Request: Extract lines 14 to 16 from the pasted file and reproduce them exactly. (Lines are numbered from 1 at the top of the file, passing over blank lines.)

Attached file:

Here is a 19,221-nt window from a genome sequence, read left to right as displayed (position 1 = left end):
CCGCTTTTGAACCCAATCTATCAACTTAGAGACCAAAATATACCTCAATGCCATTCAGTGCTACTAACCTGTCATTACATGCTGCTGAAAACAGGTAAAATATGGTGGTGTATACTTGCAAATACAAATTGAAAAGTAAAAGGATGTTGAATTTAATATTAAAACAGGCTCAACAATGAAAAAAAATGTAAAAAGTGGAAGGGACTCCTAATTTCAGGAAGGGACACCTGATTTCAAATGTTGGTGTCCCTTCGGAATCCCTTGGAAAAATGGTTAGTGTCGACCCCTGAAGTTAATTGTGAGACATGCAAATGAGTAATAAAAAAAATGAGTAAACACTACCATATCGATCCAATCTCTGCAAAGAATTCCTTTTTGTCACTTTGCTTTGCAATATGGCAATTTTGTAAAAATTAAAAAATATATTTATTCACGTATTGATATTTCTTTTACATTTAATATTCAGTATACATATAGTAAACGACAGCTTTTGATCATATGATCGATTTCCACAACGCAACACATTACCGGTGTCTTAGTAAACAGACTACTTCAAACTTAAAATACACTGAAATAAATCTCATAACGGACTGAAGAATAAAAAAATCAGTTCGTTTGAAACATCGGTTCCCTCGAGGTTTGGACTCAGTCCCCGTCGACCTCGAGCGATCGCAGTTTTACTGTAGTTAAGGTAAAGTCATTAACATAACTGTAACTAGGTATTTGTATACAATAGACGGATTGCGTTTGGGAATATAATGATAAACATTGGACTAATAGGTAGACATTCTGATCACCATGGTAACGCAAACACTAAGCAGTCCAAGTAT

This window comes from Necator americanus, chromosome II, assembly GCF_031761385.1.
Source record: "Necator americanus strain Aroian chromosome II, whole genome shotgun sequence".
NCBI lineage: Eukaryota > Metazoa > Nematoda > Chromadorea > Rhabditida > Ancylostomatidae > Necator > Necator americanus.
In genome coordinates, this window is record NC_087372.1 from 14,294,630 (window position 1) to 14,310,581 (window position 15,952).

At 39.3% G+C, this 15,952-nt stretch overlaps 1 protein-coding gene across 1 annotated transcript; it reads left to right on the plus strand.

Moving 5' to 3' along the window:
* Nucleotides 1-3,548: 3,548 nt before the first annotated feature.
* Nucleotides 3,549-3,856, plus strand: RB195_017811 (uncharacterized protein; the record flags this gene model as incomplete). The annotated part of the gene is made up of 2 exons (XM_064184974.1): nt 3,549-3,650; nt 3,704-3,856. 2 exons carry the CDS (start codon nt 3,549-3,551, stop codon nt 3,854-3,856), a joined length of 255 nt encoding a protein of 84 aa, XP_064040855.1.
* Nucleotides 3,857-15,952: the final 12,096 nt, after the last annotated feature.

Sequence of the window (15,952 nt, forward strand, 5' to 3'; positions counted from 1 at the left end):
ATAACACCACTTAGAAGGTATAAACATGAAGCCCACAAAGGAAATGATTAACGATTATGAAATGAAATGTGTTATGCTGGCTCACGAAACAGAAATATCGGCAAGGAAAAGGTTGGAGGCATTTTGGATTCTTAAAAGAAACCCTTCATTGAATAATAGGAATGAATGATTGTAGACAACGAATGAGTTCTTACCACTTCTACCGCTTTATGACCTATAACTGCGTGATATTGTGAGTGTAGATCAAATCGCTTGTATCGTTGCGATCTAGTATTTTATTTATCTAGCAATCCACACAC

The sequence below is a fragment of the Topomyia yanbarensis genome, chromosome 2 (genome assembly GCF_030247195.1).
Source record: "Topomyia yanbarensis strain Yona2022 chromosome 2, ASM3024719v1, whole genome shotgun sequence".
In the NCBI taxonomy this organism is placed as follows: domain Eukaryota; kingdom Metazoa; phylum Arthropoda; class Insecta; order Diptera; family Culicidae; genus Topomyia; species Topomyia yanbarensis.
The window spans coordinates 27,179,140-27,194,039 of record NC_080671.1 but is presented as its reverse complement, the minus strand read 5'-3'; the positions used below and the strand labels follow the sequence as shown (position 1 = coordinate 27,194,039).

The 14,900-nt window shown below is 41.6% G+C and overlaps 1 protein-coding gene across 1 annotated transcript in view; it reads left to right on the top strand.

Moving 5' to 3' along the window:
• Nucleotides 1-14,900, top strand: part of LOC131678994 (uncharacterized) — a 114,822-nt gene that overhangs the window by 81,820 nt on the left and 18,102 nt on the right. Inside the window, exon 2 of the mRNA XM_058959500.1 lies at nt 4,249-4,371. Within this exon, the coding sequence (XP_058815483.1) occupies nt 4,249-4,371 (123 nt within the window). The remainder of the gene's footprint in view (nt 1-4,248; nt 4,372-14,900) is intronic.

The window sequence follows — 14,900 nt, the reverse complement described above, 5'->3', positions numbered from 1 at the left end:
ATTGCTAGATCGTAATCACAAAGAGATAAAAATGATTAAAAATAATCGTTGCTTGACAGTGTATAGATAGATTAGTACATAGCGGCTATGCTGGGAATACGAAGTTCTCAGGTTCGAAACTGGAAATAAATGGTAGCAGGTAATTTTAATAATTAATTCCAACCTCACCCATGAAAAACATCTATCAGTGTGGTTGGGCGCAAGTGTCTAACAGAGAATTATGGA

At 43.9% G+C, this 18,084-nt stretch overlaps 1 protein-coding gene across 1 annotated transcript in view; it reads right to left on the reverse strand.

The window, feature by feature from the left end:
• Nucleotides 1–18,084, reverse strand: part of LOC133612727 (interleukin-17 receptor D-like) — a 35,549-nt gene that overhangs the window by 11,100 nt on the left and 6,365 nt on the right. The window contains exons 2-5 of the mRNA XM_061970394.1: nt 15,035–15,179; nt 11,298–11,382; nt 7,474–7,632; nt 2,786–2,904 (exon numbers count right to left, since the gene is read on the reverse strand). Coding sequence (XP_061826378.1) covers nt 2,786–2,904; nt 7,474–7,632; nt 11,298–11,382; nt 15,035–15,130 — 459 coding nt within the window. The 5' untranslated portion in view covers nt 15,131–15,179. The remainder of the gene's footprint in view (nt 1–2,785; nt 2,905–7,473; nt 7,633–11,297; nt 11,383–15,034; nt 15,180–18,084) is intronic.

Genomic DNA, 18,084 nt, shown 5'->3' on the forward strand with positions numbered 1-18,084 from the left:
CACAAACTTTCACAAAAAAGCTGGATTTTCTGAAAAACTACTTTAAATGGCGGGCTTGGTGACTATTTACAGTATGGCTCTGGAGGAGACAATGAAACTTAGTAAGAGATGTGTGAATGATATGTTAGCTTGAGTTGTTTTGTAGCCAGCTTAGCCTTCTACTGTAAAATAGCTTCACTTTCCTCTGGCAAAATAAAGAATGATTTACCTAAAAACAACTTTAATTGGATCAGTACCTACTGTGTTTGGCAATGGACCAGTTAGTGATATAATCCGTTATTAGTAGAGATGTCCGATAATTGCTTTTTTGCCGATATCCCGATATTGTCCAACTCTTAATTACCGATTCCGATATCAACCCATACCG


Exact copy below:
The sequence below is a fragment of the Topomyia yanbarensis genome, chromosome 2 (genome assembly GCF_030247195.1).
Source record: "Topomyia yanbarensis strain Yona2022 chromosome 2, ASM3024719v1, whole genome shotgun sequence".
In the NCBI taxonomy this organism is placed as follows: domain Eukaryota; kingdom Metazoa; phylum Arthropoda; class Insecta; order Diptera; family Culicidae; genus Topomyia; species Topomyia yanbarensis.